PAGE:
The face of American families has changed over the past few decades, but laws were written with the traditional family (man, woman, 2.5 kids) in mind. Rules allowing for a spouse’s elective share of the estate don’t apply in non-traditional relationships.
In that case, it is important for couples to have a will or trust and use contractual agreements that outline the rights and responsibilities of each partner.
This can be easily done and there is no time like the present. As a California estate planning attorney who serves non-traditional and same-sex partners, I welcome your questions and hope that I can assist you when you create or revise your estate planning documents.
Tuesday, October 18th, 2011
While some states have enacted marriage equality laws, others are not offering the same rights and privileges to same-sex couples. In either situation, however, most estate planning lawyers can tell you that there are still important steps to take in protecting your rights to make medical decisions for your partner. In Newport Beach, as in other places, it all starts with a power of attorney.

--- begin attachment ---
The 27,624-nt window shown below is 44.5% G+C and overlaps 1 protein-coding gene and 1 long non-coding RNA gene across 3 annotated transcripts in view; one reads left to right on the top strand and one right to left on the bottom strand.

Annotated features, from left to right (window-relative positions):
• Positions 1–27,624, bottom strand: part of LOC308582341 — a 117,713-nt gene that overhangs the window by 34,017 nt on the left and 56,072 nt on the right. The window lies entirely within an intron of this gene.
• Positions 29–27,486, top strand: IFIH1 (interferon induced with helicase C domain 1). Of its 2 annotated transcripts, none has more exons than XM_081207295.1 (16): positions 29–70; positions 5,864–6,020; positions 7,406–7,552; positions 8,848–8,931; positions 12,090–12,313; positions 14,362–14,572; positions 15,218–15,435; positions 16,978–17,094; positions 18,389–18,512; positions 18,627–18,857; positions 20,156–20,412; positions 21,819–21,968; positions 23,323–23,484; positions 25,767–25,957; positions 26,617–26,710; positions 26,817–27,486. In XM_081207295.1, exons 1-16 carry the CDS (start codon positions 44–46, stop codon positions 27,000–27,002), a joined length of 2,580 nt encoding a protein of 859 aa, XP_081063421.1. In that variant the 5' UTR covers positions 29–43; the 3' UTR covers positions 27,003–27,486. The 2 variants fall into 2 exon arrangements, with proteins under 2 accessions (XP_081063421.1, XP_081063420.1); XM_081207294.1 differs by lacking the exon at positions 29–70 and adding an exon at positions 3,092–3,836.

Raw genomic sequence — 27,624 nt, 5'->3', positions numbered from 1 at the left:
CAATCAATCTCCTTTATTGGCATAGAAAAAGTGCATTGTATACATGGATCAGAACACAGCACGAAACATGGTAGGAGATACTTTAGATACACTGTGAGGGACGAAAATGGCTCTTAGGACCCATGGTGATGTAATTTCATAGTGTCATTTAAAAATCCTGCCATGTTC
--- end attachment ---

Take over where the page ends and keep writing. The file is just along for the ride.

A medical power of attorney is used to specifically name the person who can make your medical decisions when you are unable. Sometimes this document may be referred to as a health care proxy. By naming your same-sex partner, you are providing him or her with the legal clout needed to step up and make those choices. In cases where a durable power of attorney for healthcare has not been created, it’s not unheard of for the same-sex partner to be barred from the room while the patient’s parents or siblings are given the responsibility of making medical decisions.
There is other documentation that can help in the process, as well. A marriage certificate or proof of a domestic partnership may be required by some hospitals. Your Newport Beach attorney can help ensure that you have all of the appropriate paperwork in place, including a financial power of attorney. While this document doesn’t necessarily extend to making medical decisions, it does allow your partner to pay bills, work with insurance companies, and take care of other financial obligations that may arise while you are ill and incapacitated.
Finally, work with your Orange County estate planning attorney to put together a living will or advance directive for both you and your same-sex partner. While you certainly want to be able to make medical decisions for one another, it’s most important to be sure that you’re actually following one another’s wishes. An advance directive can help to describe your wishes in cases where you are not able to share them yourself. For example, what are your feelings regarding life-support or do you have a preference on end-of-life care.
By laying your plans out clearly, you protect your partner from having to make very difficult decisions and also assure that other family members cannot override your wishes. Your Newport Beach estate planning lawyer will go over your options in-depth so you have a comprehensive document that looks after the rights of both you and your partner.